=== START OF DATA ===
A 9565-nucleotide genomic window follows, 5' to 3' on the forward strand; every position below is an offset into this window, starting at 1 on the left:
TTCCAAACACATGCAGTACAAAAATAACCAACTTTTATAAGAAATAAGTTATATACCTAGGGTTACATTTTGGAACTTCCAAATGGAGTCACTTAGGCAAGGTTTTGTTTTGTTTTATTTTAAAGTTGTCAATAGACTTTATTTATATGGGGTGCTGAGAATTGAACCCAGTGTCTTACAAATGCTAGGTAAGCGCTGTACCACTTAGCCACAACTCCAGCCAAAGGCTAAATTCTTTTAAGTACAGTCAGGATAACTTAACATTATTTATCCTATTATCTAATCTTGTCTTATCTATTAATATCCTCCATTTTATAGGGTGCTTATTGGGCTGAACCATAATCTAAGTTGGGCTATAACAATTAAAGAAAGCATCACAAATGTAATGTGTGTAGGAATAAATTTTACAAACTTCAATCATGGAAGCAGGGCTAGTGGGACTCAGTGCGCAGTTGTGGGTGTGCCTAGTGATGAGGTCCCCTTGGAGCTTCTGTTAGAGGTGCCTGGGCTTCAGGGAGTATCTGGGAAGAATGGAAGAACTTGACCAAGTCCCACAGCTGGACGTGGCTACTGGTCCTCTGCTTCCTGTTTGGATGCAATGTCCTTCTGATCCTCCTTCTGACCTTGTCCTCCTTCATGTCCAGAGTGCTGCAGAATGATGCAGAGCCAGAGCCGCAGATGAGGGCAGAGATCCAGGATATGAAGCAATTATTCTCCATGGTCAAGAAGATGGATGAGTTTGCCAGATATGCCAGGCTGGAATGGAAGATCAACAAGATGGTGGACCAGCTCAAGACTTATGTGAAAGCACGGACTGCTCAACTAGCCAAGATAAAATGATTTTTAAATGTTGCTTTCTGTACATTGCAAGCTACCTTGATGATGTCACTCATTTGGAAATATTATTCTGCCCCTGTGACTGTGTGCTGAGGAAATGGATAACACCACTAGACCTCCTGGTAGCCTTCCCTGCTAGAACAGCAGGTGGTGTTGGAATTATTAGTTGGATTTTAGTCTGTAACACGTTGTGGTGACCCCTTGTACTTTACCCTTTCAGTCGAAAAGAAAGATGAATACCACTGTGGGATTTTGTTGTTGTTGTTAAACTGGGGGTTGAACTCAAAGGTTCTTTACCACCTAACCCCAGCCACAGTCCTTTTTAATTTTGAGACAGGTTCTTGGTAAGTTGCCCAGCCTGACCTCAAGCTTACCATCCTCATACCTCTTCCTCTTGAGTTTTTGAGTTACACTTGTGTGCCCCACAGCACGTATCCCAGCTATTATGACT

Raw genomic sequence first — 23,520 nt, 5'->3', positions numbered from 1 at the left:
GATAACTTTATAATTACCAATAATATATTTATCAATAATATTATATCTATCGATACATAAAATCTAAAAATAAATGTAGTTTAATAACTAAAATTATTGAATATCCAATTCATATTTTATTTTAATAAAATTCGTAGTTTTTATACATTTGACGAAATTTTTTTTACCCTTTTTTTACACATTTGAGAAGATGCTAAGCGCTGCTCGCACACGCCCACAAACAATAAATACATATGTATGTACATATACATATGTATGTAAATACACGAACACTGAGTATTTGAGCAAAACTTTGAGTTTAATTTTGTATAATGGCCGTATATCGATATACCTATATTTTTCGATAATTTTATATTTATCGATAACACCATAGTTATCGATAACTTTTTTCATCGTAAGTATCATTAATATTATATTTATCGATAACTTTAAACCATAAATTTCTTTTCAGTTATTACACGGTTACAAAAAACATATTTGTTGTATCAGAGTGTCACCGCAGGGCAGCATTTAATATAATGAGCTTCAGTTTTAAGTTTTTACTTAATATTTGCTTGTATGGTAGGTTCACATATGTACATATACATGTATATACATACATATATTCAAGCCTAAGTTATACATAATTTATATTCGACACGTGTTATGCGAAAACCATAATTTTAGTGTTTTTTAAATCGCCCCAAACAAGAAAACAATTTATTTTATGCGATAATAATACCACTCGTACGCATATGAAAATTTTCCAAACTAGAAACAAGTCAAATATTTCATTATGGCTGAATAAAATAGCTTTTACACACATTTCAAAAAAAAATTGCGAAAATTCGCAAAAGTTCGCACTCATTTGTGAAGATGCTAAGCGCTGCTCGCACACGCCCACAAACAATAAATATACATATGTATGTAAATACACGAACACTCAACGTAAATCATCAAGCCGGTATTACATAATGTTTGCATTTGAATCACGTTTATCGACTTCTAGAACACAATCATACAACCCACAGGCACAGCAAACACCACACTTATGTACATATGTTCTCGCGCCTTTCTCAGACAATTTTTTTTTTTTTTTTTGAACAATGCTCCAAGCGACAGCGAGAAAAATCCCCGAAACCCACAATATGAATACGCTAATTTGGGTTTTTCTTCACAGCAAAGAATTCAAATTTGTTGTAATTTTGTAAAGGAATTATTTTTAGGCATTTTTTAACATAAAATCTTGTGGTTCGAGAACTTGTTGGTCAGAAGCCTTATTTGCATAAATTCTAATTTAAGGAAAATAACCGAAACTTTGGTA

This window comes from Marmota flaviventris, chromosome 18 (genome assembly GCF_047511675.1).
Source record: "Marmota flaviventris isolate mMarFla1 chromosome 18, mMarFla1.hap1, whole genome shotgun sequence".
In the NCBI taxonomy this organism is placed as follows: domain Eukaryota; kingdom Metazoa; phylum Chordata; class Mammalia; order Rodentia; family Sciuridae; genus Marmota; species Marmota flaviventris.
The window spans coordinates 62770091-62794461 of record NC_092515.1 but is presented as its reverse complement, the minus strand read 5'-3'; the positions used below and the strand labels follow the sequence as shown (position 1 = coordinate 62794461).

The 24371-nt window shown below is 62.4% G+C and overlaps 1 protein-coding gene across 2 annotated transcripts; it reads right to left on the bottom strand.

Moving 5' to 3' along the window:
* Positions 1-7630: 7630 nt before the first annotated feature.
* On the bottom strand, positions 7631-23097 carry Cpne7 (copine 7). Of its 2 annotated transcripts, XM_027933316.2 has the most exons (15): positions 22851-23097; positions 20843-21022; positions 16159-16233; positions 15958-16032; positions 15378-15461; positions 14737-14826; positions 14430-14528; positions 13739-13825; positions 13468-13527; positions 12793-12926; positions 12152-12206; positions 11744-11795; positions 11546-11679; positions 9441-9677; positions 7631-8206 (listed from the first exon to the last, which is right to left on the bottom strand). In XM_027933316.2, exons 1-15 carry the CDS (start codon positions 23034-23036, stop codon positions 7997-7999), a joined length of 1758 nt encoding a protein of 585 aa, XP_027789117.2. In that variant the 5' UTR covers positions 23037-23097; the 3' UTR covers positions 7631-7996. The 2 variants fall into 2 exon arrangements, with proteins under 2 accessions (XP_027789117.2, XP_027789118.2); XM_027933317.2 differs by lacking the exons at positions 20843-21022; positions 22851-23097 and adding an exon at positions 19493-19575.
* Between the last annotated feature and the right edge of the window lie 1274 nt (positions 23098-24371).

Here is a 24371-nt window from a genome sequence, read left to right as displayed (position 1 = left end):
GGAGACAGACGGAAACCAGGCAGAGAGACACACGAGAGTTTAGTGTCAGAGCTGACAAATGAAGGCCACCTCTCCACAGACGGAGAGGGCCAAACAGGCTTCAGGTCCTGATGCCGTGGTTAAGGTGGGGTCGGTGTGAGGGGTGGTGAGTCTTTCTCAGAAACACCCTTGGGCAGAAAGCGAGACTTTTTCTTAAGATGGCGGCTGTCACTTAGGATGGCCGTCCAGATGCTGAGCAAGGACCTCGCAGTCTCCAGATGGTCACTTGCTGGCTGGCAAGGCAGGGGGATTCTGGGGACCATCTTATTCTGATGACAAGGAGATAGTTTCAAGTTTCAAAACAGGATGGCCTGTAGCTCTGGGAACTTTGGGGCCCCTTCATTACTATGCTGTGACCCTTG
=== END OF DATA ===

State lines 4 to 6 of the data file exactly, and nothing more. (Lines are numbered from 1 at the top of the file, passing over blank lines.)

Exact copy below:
GATAACTTTATAATTACCAATAATATATTTATCAATAATATTATATCTATCGATACATAAAATCTAAAAATAAATGTAGTTTAATAACTAAAATTATTGAATATCCAATTCATATTTTATTTTAATAAAATTCGTAGTTTTTATACATTTGACGAAATTTTTTTTACCCTTTTTTTACACATTTGAGAAGATGCTAAGCGCTGCTCGCACACGCCCACAAACAATAAATACATATGTATGTACATATACATATGTATGTAAATACACGAACACTGAGTATTTGAGCAAAACTTTGAGTTTAATTTTGTATAATGGCCGTATATCGATATACCTATATTTTTCGATAATTTTATATTTATCGATAACACCATAGTTATCGATAACTTTTTTCATCGTAAGTATCATTAATATTATATTTATCGATAACTTTAAACCATAAATTTCTTTTCAGTTATTACACGGTTACAAAAAACATATTTGTTGTATCAGAGTGTCACCGCAGGGCAGCATTTAATATAATGAGCTTCAGTTTTAAGTTTTTACTTAATATTTGCTTGTATGGTAGGTTCACATATGTACATATACATGTATATACATACATATATTCAAGCCTAAGTTATACATAATTTATATTCGACACGTGTTATGCGAAAACCATAATTTTAGTGTTTTTTAAATCGCCCCAAACAAGAAAACAATTTATTTTATGCGATAATAATACCACTCGTACGCATATGAAAATTTTCCAAACTAGAAACAAGTCAAATATTTCATTATGGCTGAATAAAATAGCTTTTACACACATTTCAAAAAAAAATTGCGAAAATTCGCAAAAGTTCGCACTCATTTGTGAAGATGCTAAGCGCTGCTCGCACACGCCCACAAACAATAAATATACATATGTATGTAAATACACGAACACTCAACGTAAATCATCAAGCCGGTATTACATAATGTTTGCATTTGAATCACGTTTATCGACTTCTAGAACACAATCATACAACCCACAGGCACAGCAAACACCACACTTATGTACATATGTTCTCGCGCCTTTCTCAGACAATTTTTTTTTTTTTTTTTGAACAATGCTCCAAGCGACAGCGAGAAAAATCCCCGAAACCCACAATATGAATACGCTAATTTGGGTTTTTCTTCACAGCAAAGAATTCAAATTTGTTGTAATTTTGTAAAGGAATTATTTTTAGGCATTTTTTAACATAAAATCTTGTGGTTCGAGAACTTGTTGGTCAGAAGCCTTATTTGCATAAATTCTAATTTAAGGAAAATAACCGAAACTTTGGTA

This window comes from Marmota flaviventris, chromosome 18 (genome assembly GCF_047511675.1).
Source record: "Marmota flaviventris isolate mMarFla1 chromosome 18, mMarFla1.hap1, whole genome shotgun sequence".